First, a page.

The Burning Man experience started during summer solstice 1986, when two friends decided to burn a deconstructed wooden sculpture on a San Francisco beach. It’s grown into an annual convening for participants who create a temporary city in Nevada’s Black Rock Desert, then spend several days sharing large-scale art installations and performances, including many centered around fire. Last year, Burning Man drew about 70,000 people.
Saguaro Man, whose volunteers will be gathering for a work session during Easter weekend, happens on a much smaller scale, yet it’s a significant part of Burning Man culture. They're set for Saguaro Man volunteers, but you can get involved with other burner happenings through the AZ Burners website.
“Saguaro Man is one of the better-known regional events,” according to Ricky Fawley. He’s a longtime burner affiliated with Camp Walter, which has one of the largest Burning Man footprints. “People come from all across the country to participate in Saguaro Man,” he says.
Arizona burners follow 10 principles promulgated by the Burning Man Project, a San Francisco-based nonprofit that’s the nexus of Burning Man culture. They include radical self-expression, immediacy, civic responsibility, and other ideals reflected in Burning Man gatherings.
Organizers never describe burner events as festivals, by the way. They’re all about participating, instead of being a spectator. And they’re shared communal experiences, rather than entertainment for passive consumption. Some burners form groups called camps, which create theme experiences during events like Saguaro Man.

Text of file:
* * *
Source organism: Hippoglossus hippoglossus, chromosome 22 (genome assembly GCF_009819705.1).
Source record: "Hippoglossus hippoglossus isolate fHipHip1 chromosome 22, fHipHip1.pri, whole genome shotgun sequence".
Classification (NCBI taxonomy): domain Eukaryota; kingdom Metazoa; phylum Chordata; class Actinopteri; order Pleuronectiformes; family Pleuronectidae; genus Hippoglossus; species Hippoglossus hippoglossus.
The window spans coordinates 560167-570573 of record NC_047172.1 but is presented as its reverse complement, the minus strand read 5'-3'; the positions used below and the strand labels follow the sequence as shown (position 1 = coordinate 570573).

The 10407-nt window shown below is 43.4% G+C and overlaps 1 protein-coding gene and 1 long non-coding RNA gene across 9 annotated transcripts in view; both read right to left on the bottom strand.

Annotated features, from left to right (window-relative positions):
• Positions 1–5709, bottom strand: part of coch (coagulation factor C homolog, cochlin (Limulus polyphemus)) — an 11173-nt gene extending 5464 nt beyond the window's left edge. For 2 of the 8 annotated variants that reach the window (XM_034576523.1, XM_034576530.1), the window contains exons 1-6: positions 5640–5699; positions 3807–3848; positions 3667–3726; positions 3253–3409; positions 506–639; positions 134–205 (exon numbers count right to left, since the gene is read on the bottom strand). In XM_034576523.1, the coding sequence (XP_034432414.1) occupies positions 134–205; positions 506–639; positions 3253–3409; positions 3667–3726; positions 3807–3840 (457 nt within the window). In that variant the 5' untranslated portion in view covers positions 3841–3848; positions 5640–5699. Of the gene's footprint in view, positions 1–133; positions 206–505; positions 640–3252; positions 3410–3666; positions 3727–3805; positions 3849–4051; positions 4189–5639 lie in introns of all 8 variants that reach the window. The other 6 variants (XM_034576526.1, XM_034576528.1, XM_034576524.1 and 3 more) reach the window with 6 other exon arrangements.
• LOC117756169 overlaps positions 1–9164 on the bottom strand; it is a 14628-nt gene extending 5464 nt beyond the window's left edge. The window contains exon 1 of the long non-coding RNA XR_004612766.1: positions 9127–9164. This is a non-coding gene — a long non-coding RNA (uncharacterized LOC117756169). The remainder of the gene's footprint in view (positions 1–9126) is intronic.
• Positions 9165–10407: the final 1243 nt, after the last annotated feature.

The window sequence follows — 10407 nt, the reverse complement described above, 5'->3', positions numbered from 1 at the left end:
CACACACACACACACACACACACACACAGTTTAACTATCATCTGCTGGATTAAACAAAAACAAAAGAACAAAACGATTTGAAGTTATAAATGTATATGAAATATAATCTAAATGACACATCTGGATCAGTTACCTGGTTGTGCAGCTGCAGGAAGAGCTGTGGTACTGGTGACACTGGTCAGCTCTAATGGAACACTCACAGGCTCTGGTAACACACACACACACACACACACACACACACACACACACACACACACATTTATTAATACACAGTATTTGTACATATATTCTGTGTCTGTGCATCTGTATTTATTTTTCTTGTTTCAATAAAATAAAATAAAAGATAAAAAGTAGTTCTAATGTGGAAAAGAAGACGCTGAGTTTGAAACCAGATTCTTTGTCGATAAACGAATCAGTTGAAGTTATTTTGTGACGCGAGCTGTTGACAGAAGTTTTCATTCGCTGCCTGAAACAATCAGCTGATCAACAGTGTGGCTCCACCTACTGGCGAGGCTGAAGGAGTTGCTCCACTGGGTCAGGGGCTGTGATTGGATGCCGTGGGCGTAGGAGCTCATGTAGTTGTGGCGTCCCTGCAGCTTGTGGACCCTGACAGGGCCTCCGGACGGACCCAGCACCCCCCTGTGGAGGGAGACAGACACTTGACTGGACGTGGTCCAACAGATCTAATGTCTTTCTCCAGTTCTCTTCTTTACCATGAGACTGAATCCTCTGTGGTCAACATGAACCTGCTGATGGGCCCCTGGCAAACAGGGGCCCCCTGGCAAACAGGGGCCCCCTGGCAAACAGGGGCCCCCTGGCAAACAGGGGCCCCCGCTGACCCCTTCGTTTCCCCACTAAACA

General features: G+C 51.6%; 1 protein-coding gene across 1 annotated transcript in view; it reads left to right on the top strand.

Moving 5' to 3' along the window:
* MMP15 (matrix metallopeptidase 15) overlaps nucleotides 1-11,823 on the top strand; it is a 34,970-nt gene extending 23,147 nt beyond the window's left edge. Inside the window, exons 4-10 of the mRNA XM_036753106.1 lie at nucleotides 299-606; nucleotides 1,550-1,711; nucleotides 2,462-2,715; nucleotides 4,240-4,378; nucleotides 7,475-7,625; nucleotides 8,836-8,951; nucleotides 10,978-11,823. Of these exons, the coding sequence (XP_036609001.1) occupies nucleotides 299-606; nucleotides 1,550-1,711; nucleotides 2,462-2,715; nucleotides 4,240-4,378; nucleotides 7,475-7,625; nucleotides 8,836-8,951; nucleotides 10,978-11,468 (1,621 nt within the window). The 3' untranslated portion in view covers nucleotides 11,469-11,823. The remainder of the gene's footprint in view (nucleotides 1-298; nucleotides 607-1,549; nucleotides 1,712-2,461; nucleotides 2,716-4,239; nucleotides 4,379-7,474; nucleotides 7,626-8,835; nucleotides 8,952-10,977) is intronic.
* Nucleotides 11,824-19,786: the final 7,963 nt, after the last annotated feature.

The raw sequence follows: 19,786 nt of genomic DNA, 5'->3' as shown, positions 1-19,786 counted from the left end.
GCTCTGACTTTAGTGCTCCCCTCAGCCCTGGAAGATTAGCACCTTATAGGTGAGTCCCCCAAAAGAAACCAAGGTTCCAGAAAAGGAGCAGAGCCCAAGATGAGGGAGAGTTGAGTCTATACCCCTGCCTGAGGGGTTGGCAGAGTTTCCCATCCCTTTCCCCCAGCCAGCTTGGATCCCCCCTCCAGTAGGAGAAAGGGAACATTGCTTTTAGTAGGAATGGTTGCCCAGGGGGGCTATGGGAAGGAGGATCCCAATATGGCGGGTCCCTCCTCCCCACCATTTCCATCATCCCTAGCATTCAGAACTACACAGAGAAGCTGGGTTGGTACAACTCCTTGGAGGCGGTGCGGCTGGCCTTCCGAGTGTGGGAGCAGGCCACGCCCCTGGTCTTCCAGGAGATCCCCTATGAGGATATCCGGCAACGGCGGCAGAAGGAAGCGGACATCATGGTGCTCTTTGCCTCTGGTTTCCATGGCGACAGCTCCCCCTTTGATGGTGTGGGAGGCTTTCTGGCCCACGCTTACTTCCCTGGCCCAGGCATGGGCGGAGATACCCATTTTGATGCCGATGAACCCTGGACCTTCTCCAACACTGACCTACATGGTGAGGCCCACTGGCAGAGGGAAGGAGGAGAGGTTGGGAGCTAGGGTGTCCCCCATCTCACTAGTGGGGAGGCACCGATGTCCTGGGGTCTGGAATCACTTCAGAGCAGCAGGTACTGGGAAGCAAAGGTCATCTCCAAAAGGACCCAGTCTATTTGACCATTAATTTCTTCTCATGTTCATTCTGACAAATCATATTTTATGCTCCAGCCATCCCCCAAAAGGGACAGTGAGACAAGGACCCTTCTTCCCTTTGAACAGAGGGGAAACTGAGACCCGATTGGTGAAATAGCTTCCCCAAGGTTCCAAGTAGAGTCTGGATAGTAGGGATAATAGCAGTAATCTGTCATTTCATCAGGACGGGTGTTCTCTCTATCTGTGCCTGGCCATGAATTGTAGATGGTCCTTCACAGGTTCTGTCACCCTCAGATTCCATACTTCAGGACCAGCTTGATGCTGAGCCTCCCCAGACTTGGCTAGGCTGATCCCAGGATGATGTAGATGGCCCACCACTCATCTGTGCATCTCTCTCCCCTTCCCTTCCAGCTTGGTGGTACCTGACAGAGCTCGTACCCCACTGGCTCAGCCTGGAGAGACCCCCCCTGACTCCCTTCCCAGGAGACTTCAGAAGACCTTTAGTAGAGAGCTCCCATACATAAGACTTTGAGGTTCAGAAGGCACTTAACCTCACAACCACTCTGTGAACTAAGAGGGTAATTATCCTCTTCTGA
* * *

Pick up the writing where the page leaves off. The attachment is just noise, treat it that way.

Burning Man uses a gifting economy, meaning that nothing is for sale during their events. People buy tickets to attend, but after that it’s all about radical self-reliance and leaving no trace. Burners bring along everything they’ll need to survive for several days in the desert, then pack up all their trash and haul it back home after the event.
Saguaro Man works the same way, giving people a chance to experience burner culture without investing the extra time and money needed for a Nevada road trip. “Not everyone can get to Burning Man,” Fawley says.
Burning Man runs from Sunday, August 25, to Monday, September 2, this year. Tickets cost $425 each, compared to just under $100 for Saguaro Man. When Burning Man tickets went on sale Wednesday, April 10, a computer glitch gave frustrated burners a chance to practice being nice instead of nasty.
Whitney goes by Qqtpie with fellow burners, and says everyone who participates gets a name from one or more peers. Sometimes it’s inspired by a personality trait, or something a person says or does. That’s one way burners practice the principle of immediacy, she says.
Other Saguaro Man organizers include Ron Russell (Buddha), Tim G (who prefers using a letter in lieu of a last name, and goes by Serpico), and Kristin Wesley (YoMama). People who frequent the downtown Phoenix art scene have likely seen Wesley’s artwork.